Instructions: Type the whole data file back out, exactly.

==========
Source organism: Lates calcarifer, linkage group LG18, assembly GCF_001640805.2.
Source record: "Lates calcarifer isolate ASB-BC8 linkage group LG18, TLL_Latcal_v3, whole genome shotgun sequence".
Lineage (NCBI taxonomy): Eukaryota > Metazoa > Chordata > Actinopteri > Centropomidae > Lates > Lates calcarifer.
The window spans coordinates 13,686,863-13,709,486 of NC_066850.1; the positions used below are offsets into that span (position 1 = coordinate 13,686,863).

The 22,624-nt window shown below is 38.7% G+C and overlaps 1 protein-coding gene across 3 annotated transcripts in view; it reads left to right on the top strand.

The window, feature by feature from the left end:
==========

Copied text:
Source organism: Lates calcarifer, linkage group LG18, assembly GCF_001640805.2.
Source record: "Lates calcarifer isolate ASB-BC8 linkage group LG18, TLL_Latcal_v3, whole genome shotgun sequence".
Lineage (NCBI taxonomy): Eukaryota > Metazoa > Chordata > Actinopteri > Centropomidae > Lates > Lates calcarifer.
The window spans coordinates 13,686,863-13,709,486 of NC_066850.1; the positions used below are offsets into that span (position 1 = coordinate 13,686,863).

The 22,624-nt window shown below is 38.7% G+C and overlaps 1 protein-coding gene across 3 annotated transcripts in view; it reads left to right on the top strand.

The window, feature by feature from the left end: